Last week a study was published that said that exercise is bad for some people. Blasphemy, pure blasphemy. But yes, you read that correctly. The study reported that exercise is bad for some people. More specifically, the researchers basically showed that about 10% of people studied had slightly worse levels of certain risk factors that can increase the risk of heart disease. These included higher blood pressure, higher insulin levels, and higher triglycerides, and lower good cholesterol (HDL). (For interested readers, the details of the study can be found here with comments on the New York Times Well blog here).
Exercise couldn’t really be dangerous for you, could it? Sure, those of you who didn’t go to the gym last week or skipped your morning run today are thinking, ‘See, I knew there was a good reason I didn’t exercise!’
As many of you know, I am a huge proponent of exercise and a strong believer that exercise is good for so many things health-related and beyond. There is good evidence that exercise really is beneficial in so many ways. Here’s a sampling of the wide benefits of exercise:
- Better blood pressure
- Lower cholesterol
- Lower blood sugar
- Lower stress
- Less depression
- Better self-image
- Improved arthritis symptoms
- Lower risk of Alzheimer’s disease
In fact, in my research, I study the mechanisms for the beneficial effects of exercise in patients with a Peripheral Artery Disease (PAD). Patients with PAD develop blockages in the blood vessels to the legs mainly caused by plaque build-up (‘atherosclerosis’) in the blood vessel wall. When these patients walk, they are unable to supply their leg muscles with enough oxygen and nutrients, and so their legs hurt. And it turns out that exercise is one of the best treatments for PAD too.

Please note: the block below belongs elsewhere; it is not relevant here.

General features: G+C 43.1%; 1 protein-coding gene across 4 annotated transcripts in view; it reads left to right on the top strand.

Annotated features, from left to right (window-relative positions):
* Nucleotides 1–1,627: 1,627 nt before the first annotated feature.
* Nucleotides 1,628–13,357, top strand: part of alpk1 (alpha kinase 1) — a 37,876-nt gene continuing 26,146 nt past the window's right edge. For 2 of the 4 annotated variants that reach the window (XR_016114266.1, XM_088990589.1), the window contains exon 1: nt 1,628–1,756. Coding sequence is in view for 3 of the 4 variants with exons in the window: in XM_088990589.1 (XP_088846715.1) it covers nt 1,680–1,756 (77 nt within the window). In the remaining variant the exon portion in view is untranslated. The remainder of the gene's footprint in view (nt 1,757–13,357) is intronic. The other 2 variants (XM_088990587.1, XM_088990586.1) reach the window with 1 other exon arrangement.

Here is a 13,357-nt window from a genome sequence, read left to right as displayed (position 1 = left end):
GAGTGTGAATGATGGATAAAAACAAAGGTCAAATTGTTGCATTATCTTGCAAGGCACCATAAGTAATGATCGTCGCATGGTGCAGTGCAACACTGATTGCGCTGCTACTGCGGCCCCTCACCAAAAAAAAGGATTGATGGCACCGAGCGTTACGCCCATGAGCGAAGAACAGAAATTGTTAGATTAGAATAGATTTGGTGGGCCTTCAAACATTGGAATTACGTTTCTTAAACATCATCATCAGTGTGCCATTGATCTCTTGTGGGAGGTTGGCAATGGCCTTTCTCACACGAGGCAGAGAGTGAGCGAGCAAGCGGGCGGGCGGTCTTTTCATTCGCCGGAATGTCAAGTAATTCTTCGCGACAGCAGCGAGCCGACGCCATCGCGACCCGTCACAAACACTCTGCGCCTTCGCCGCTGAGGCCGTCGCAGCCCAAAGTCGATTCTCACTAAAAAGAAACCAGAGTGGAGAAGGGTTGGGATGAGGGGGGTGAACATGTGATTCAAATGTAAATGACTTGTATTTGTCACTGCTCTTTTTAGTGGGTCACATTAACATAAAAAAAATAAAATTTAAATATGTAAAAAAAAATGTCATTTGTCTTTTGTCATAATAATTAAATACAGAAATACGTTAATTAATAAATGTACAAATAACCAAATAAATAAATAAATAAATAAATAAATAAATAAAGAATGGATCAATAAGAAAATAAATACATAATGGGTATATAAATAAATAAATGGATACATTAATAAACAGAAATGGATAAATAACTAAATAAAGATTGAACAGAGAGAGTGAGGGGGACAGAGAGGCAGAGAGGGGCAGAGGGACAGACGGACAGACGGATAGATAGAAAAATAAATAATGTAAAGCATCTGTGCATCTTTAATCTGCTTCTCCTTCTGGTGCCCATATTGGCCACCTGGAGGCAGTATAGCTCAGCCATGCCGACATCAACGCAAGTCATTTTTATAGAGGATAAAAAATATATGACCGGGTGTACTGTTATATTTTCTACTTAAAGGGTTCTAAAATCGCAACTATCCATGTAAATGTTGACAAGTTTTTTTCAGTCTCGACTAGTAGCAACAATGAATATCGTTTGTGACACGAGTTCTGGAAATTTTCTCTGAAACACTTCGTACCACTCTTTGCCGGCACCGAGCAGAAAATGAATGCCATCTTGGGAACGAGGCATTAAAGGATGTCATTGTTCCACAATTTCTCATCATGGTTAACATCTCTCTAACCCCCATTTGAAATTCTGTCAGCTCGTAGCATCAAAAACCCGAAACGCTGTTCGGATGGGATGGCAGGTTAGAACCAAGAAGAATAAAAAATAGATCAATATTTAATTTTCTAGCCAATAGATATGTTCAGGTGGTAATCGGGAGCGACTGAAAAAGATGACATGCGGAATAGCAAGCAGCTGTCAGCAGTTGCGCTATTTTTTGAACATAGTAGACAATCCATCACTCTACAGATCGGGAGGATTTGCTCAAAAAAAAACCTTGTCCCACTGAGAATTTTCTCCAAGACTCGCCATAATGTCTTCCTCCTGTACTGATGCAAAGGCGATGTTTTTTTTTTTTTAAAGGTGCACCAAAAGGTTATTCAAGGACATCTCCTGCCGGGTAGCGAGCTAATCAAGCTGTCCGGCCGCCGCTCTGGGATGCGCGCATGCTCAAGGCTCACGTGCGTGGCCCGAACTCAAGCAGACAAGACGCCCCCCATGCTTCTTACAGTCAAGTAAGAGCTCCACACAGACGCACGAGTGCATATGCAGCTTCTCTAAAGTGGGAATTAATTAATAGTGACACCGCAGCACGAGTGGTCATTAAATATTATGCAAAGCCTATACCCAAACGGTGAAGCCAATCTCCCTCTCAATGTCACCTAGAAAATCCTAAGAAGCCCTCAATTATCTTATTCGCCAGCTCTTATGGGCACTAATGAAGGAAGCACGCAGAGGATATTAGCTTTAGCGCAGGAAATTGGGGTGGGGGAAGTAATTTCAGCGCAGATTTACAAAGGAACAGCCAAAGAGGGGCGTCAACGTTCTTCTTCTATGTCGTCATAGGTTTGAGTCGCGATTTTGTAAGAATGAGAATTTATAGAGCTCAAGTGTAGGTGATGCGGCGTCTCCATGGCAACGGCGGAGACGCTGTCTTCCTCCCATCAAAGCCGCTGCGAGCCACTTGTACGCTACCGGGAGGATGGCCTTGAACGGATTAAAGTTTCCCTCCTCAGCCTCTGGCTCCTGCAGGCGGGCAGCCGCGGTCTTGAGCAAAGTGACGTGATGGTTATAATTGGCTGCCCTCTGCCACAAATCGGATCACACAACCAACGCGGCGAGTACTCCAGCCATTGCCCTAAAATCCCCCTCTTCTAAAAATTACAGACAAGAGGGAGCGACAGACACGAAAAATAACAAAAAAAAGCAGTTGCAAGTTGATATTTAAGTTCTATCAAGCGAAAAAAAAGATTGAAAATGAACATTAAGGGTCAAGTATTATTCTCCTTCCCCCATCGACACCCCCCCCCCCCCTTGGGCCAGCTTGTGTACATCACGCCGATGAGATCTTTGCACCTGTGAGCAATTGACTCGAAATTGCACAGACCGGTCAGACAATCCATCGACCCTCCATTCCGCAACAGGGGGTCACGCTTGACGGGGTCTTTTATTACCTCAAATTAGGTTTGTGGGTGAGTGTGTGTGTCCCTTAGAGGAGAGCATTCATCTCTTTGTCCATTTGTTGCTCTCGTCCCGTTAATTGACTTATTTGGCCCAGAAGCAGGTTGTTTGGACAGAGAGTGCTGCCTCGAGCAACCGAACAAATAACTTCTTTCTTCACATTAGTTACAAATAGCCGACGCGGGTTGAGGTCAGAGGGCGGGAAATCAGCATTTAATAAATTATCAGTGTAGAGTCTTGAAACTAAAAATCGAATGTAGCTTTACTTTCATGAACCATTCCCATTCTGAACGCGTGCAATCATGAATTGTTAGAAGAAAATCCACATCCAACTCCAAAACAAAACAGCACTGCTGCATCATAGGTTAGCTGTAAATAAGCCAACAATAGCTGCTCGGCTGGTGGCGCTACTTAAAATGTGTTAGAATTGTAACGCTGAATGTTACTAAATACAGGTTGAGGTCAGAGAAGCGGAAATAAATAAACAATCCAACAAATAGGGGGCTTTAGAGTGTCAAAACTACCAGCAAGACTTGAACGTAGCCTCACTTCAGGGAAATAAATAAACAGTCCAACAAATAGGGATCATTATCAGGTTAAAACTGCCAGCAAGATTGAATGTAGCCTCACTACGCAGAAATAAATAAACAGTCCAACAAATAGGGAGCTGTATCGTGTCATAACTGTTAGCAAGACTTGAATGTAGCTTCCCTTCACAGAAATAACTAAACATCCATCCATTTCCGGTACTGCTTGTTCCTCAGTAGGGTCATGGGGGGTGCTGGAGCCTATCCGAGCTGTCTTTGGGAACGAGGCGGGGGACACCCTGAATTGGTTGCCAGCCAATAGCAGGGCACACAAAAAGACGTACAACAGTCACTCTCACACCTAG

So what does all this mean for you?
Yes, I agree, we don’t want patients to develop higher blood pressure or worse cholesterol. But what wasn’t made clear in the study was if these same patients also might have had beneficial changes in other factors that weren’t mentioned, such as bad cholesterol (LDL), measures of good and bad fat, glucose levels, weight, and overall fitness levels. So that despite some markers heading in the wrong direction, the overall effects might still be positive.
In my mind, the overwhelming evidence still points to a beneficial effect (90% of patients in the study did improve after all…). So, I’m sorry, yes, you should still exercise. But as with everything, as this study makes clear, there are risks and benefits. And not all interventions (be it a pill, a procedure, or even exercise) are right for all people. Clearly we need more information about the benefits (and potential risks…) of exercise. But one thing is clear. You will never go wrong by having a frank discussion with your doctor, and by closely monitoring your blood pressure, your cholesterol, your weight, and most importantly how you feel.
One last point… How much exercise is enough?
Well, here’s the official party line:
- 75 minutes/week of vigorous exercise (such as running, playing sports, swimming, etc.)
- 150 minutes/week of moderate exercise (walking, casual biking, ballroom dancing, pushing a lawnmower)
This is the equivalent of three 30-minute bouts of more vigorous exercise or five 30-minute spurts of more moderate activity weekly. But remember, some activity is better than no activity. My message is always to do the activity that you enjoy best.
So, get up and go. And let’s get you healthy!